Max Pacella
Investment Analyst
Equities
10 Aug, 2021

The Wi-Fi in my apartment went out over the weekend, which provided an opportunity – whilst waiting through the Kafkaesque experience which is Optus customer service – to take time and reflect on how much we take the modern-day internet for granted. The internet is as entrenched and essential to our lives as food or shelter – there is a reason that the UN declared access to the internet is a human right back into 2016.

Many reading this note may remember a time before the internet, when the term “information superhighway” was used unironically and the most complicated pages out there were static text documents with some coloured text.

The evolution of what we now call the internet has been one of the most significant technological achievements in human history, impacting all facets of society and spawning multiple generations of industry titans and disruptors. We currently live amongst the “Web 2.0” era, a landscape of social connectivity and interoperability, and many are seeing the wave of “Web 3.0” approaching over the horizon.

In the first of a two-part series, today we will consider how we arrived into the Web 2.0 landscape, the history of both the internet and those companies/technologies which benefitted, and how we might be moving towards a new frontier of technology and capability within our lives.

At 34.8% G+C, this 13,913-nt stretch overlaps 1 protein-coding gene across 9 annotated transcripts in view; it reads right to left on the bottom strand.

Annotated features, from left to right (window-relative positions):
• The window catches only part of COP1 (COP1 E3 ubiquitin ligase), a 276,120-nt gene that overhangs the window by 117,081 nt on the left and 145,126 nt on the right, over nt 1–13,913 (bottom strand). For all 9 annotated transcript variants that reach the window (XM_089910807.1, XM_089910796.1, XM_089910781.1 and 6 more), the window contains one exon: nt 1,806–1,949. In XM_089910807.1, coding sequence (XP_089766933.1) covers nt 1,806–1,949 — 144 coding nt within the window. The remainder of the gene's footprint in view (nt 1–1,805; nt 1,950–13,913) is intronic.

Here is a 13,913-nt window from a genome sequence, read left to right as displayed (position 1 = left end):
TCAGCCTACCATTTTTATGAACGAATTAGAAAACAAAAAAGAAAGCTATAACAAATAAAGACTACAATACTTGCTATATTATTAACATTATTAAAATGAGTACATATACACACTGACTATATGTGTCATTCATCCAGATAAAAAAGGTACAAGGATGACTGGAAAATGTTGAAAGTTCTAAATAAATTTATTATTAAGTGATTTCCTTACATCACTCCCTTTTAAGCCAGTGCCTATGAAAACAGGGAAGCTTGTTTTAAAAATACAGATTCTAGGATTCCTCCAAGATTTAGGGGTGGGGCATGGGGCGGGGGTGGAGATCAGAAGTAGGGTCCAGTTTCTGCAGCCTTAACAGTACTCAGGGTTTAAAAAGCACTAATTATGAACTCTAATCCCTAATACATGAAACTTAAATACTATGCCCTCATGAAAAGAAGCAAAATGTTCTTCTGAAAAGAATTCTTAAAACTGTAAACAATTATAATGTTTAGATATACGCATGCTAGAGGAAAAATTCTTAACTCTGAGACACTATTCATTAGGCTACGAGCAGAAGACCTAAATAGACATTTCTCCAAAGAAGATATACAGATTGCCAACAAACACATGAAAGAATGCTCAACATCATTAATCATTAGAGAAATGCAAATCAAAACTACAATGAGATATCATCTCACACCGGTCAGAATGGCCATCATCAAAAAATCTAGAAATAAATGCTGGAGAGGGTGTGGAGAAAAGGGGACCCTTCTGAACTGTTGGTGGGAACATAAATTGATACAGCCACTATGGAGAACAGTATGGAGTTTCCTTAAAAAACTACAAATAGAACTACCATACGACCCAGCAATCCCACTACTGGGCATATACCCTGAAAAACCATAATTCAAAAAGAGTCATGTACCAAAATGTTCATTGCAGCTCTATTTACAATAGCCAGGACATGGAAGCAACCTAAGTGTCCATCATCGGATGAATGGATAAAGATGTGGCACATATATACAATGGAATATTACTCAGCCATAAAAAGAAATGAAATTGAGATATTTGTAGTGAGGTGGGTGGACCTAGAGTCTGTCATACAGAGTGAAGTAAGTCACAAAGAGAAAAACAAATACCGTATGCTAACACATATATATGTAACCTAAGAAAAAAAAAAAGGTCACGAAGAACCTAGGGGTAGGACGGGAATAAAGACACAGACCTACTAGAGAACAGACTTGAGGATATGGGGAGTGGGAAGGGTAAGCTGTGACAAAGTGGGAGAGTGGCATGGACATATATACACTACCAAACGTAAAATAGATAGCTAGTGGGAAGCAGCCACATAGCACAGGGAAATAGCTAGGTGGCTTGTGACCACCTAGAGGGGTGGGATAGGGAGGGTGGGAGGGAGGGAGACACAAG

Tomorrow, Mike will discuss what that frontier may look like and who is positioned to be the beneficiaries of that transition.

A Brief History of the Internet

As with many transformative technologies, the earliest stages of the internet were founded within a military project, the Advanced Research Projects Agency Network (ARPANET).

Funded by the U.S Defence Department in the last 1960s, ARPANET was the progenitor to the internet, with the purpose of linking all the Pentagon’s research offices via telephone lines.


Source: Portswigger

On January 1, 1983, nearly 20 years on from its first inception, ARPANET officially changed to IP standard language which we use to this day (hence the term IP address), and what we consider the internet today was born.

The first major wave of the internet was known as “Web 1.0”, which operated on the back of hyperlinks joining static web pages. Web 1.0 was largely like reading a “read only” PDF, plain text with no interactivity besides going to other non-interactive pages.

This was a passive stage of the internet, there was little-to-no user engagement and thereby little-to-no user monetization, people logged in to read text and then take that information back to the physical world to action.

That lack of intractability, where there was no real online ecosystem where digital information could be actioned only in the physical world, is the real differentiation between the old internet and today’s internet, and marks the real fulcrum which led us into Web 2.0.

Web 2.0: The Internet of “Networks”

Web 2.0 is best summarised as the network of user-made content, allowing greater interactivity between the site and end-users, and creating an ecosystem in which activity and interest can be more efficiently bridged between the virtual and physical world.